Creating Math Equations

Occasionally you will need to type equations in homework and labs. R Markdown supports LaTeX style equations using the MathJax javascript library. I do not expect you to learn LaTeX for this course. Instead, I recommend using the free application Daum Equation Editor. It availabe online, as a Google Chrome Extension, or as a standalone Mac Application. For more details, go to this page:


Office Hours (cell phone or using GoToMeeting): TBD and also by appointment throughout the week. You’re encouraged to schedule an appointment, but you can try to call anytime.

You are encouraged to ask us questions on the "Ask Your Instructor"" forum on the course discussion board where other students will be able to benefit from your inquiries.

For the most part, you can expect me to respond to questions by email within 24 to 48 hours. If you do not hear back from me within 48 hours of sending an email, please resend your message.

I will be checking in on the course regularly, just about every day and likely several times each day. Please do not hesitate to ask if you have questions or concerns.

Accessibility and Accommodations

The CUNY School of Professional Studies is firmly committed to making higher education accessible to students with disabilities by removing architectural barriers and providing programs and support services necessary for them to benefit from the instruction and resources of the University. Early planning is essential for many of the resources and accommodations provided. Please see:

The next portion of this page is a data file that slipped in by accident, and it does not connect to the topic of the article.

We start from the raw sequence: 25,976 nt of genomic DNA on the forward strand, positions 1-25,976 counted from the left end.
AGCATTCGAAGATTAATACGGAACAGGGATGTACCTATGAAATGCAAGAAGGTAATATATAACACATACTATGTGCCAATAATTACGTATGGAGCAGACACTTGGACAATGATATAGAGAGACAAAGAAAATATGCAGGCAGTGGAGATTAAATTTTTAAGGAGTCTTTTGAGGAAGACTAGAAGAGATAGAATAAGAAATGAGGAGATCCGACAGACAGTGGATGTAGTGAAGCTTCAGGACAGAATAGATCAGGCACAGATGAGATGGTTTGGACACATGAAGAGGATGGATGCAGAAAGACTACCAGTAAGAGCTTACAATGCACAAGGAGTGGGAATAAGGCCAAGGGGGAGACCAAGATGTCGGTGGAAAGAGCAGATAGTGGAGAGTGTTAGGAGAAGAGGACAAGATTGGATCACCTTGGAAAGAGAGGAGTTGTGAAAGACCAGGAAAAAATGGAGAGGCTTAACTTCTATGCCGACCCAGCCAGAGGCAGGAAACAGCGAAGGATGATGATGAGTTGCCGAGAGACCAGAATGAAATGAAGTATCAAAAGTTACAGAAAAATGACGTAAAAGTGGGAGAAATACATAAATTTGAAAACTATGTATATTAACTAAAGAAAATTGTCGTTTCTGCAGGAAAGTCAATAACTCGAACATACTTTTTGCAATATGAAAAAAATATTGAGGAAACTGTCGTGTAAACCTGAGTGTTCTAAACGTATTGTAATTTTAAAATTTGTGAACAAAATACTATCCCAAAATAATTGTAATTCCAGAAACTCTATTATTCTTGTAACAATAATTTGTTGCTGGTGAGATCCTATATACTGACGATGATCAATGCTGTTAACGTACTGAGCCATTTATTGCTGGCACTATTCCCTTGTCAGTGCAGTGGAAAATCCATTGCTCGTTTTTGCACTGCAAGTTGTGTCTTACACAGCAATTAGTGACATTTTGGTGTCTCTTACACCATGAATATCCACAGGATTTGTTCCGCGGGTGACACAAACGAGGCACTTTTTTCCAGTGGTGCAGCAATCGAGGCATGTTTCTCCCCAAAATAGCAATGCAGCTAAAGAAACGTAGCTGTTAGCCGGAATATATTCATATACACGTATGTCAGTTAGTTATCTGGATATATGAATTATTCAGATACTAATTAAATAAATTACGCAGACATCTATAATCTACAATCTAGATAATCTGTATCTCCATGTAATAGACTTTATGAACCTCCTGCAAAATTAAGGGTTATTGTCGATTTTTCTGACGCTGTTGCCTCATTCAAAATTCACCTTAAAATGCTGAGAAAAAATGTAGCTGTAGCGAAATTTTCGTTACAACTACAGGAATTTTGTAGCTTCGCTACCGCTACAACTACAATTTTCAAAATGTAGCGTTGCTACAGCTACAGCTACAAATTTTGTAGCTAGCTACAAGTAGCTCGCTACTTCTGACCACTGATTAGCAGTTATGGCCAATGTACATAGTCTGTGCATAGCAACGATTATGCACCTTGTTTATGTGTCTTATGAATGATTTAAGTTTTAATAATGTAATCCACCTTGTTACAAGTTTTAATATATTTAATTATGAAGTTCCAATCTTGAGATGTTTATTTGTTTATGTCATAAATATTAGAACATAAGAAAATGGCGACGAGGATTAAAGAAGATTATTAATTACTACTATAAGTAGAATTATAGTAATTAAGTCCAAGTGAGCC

Online Etiquette and Anti-Harassment Policy

The University strictly prohibits the use of University online resources or facilities, including Blackboard, for the purpose of harassment of any individual or for the posting of any material that is scandalous, libelous, offensive or otherwise against the University’s policies. Please see:

Academic Integrity

Academic dishonesty is unacceptable and will not be tolerated. Cheating, forgery, plagiarism and collusion in dishonest acts undermine the educational mission of the City University of New York and the students' personal and intellectual growth. Please see:

Student Support Services

If you need any additional help, please visit Student Support Services: